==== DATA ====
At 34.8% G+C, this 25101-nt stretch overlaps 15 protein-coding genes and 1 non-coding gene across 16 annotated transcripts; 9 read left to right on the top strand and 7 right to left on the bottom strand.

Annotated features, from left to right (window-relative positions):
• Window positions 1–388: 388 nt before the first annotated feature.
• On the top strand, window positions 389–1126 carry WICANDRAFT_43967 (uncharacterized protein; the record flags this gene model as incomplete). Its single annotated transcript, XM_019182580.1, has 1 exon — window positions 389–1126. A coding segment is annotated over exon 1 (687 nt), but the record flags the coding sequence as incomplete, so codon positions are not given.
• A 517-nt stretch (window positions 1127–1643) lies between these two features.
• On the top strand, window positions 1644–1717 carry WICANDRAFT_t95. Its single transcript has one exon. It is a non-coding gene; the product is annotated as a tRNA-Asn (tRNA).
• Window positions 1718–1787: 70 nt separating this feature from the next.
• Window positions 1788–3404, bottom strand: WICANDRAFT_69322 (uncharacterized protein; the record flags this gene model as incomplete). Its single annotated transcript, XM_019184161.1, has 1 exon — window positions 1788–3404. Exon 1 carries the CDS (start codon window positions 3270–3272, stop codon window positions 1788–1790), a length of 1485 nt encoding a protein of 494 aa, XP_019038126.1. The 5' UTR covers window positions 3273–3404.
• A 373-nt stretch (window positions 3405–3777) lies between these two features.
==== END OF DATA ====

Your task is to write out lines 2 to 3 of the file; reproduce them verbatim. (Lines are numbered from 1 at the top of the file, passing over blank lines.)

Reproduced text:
Annotated features, from left to right (window-relative positions):
• Window positions 1–388: 388 nt before the first annotated feature.